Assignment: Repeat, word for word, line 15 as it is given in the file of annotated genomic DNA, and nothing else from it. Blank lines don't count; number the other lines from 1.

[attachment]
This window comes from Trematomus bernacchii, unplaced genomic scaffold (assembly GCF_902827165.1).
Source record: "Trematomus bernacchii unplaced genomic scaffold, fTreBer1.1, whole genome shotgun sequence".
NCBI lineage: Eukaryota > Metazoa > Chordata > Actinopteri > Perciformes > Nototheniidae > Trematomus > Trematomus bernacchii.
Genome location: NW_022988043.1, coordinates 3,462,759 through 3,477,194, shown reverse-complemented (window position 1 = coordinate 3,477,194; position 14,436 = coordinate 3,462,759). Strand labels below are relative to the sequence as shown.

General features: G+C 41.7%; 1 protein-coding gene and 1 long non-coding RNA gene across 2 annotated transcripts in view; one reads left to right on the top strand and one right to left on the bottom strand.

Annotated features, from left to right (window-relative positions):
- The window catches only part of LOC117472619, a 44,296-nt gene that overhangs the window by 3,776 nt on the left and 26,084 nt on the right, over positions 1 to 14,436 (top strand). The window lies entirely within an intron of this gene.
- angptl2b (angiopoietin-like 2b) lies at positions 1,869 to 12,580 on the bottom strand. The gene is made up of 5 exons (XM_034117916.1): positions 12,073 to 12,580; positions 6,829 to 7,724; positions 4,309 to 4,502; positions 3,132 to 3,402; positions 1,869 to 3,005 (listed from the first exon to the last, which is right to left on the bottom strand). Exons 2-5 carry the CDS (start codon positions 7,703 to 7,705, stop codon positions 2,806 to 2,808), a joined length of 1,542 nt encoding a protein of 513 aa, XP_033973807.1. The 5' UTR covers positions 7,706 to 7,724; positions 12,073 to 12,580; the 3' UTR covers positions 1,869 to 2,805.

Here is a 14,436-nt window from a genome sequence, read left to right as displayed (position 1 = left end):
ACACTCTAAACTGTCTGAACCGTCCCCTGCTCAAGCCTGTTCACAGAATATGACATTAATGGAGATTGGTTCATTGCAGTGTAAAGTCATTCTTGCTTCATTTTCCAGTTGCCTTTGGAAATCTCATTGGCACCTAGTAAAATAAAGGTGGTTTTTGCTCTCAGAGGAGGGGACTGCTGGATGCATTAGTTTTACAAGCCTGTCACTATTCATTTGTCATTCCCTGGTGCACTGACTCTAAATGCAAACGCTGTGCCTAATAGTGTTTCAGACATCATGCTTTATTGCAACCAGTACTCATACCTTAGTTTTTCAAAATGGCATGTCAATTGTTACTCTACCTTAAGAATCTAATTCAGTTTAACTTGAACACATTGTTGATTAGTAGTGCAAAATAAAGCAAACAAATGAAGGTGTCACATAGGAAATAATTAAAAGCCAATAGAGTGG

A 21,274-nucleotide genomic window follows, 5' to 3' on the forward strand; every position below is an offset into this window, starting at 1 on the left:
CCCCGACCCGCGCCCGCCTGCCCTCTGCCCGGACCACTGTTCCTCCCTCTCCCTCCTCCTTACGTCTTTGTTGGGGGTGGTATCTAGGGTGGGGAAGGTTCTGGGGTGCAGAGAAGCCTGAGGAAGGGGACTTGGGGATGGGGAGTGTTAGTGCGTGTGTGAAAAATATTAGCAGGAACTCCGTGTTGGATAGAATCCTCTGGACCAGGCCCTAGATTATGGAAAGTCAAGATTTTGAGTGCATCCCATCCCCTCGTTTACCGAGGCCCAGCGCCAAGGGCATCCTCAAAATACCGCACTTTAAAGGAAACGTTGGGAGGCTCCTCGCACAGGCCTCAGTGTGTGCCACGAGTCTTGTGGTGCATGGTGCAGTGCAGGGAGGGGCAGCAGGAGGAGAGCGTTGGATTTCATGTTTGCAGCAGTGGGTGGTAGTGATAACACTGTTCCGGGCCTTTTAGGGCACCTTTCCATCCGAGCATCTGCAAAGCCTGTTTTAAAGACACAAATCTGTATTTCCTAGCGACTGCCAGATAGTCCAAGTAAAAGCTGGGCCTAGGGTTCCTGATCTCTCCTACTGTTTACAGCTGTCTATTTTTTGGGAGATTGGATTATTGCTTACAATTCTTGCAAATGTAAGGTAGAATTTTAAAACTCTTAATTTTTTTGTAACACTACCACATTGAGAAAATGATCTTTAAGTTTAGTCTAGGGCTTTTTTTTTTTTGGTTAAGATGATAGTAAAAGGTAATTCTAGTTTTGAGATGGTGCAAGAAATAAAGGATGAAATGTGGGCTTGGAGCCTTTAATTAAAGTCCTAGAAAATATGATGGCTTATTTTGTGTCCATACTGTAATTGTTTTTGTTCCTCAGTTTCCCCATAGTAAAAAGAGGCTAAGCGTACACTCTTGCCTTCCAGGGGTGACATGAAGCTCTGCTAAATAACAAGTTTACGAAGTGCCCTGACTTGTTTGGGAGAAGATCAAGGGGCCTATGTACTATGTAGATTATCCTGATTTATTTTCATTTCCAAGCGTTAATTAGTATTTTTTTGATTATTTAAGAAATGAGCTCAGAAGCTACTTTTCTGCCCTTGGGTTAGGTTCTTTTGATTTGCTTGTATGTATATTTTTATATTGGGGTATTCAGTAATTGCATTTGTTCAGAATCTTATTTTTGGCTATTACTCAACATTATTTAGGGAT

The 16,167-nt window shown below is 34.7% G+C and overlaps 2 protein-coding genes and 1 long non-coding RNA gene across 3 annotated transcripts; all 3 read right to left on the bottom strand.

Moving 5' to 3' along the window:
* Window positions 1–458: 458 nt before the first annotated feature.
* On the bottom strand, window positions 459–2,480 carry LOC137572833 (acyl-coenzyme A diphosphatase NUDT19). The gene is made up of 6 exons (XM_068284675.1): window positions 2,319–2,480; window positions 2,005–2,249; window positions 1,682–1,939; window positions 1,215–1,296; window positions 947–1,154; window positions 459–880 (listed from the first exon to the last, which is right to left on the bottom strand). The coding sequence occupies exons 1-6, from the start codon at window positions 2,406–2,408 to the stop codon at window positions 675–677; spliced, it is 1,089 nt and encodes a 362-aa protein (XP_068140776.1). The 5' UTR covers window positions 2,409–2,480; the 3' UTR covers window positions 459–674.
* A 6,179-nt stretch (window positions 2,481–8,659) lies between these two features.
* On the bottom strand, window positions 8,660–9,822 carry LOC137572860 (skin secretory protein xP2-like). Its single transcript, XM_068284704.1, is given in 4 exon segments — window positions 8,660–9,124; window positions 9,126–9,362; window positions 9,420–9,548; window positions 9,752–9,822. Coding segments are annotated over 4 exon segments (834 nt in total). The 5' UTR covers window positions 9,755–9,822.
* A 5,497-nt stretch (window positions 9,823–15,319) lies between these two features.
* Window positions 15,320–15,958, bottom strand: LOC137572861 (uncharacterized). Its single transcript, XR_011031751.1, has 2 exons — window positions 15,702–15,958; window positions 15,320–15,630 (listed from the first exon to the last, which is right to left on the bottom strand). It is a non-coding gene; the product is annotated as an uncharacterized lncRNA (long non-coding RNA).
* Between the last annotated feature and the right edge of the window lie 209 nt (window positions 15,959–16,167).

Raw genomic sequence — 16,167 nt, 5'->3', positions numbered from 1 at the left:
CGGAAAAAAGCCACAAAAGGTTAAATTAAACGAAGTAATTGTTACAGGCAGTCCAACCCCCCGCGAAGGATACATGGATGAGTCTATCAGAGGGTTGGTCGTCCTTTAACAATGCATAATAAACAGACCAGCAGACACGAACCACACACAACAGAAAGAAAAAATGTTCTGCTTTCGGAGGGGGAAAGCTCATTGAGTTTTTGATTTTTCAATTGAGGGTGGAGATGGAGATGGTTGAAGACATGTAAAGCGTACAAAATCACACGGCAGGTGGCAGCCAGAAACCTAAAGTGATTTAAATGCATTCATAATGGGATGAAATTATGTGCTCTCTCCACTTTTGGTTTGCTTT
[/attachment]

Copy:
* Window positions 1–458: 458 nt before the first annotated feature.